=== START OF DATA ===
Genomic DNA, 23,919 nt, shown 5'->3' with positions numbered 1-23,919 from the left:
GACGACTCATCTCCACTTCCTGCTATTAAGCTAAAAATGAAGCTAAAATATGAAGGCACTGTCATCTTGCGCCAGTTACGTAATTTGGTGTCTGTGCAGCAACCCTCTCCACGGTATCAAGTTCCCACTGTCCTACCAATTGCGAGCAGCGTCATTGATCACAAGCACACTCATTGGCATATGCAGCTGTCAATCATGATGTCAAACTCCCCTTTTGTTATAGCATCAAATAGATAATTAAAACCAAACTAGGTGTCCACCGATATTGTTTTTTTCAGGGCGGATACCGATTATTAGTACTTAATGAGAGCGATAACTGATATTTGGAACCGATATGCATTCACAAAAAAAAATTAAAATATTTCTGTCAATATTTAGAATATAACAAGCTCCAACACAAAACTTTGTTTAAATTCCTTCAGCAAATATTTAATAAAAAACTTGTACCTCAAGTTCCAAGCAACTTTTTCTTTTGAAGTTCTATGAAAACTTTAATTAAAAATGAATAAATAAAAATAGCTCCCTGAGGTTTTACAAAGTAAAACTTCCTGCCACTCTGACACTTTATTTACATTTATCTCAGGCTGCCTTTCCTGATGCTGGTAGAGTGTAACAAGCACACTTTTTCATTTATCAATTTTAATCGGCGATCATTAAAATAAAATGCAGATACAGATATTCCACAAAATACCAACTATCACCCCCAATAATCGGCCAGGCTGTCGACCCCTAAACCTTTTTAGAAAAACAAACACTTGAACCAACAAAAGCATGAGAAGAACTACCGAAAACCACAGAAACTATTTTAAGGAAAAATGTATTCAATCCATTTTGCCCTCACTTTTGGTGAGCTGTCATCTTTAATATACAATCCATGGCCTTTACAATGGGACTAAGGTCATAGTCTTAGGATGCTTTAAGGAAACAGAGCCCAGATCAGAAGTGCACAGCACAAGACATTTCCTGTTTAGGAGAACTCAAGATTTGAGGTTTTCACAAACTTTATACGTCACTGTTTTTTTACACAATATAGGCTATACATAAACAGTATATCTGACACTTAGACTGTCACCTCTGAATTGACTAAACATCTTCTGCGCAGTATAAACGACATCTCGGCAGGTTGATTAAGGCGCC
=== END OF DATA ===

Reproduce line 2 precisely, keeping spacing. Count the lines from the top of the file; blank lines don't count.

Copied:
GACGACTCATCTCCACTTCCTGCTATTAAGCTAAAAATGAAGCTAAAATATGAAGGCACTGTCATCTTGCGCCAGTTACGTAATTTGGTGTCTGTGCAGCAACCCTCTCCACGGTATCAAGTTCCCACTGTCCTACCAATTGCGAGCAGCGTCATTGATCACAAGCACACTCATTGGCATATGCAGCTGTCAATCATGATGTCAAACTCCCCTTTTGTTATAGCATCAAATAGATAATTAAAACCAAACTAGGTGTCCACCGATATTGTTTTTTTCAGGGCGGATACCGATTATTAGTACTTAATGAGAGCGATAACTGATATTTGGAACCGATATGCATTCACAAAAAAAAATTAAAATATTTCTGTCAATATTTAGAATATAACAAGCTCCAACACAAAACTTTGTTTAAATTCCTTCAGCAAATATTTAATAAAAAACTTGTACCTCAAGTTCCAAGCAACTTTTTCTTTTGAAGTTCTATGAAAACTTTAATTAAAAATGAATAAATAAAAATAGCTCCCTGAGGTTTTACAAAGTAAAACTTCCTGCCACTCTGACACTTTATTTACATTTATCTCAGGCTGCCTTTCCTGATGCTGGTAGAGTGTAACAAGCACACTTTTTCATTTATCAATTTTAATCGGCGATCATTAAAATAAAATGCAGATACAGATATTCCACAAAATACCAACTATCACCCCCAATAATCGGCCAGGCTGTCGACCCCTAAACCTTTTTAGAAAAACAAACACTTGAACCAACAAAAGCATGAGAAGAACTACCGAAAACCACAGAAACTATTTTAAGGAAAAATGTATTCAATCCATTTTGCCCTCACTTTTGGTGAGCTGTCATCTTTAATATACAATCCATGGCCTTTACAATGGGACTAAGGTCATAGTCTTAGGATGCTTTAAGGAAACAGAGCCCAGATCAGAAGTGCACAGCACAAGACATTTCCTGTTTAGGAGAACTCAAGATTTGAGGTTTTCACAAACTTTATACGTCACTGTTTTTTTACACAATATAGGCTATACATAAACAGTATATCTGACACTTAGACTGTCACCTCTGAATTGACTAAACATCTTCTGCGCAGTATAAACGACATCTCGGCAGGTTGATTAAGGCGCC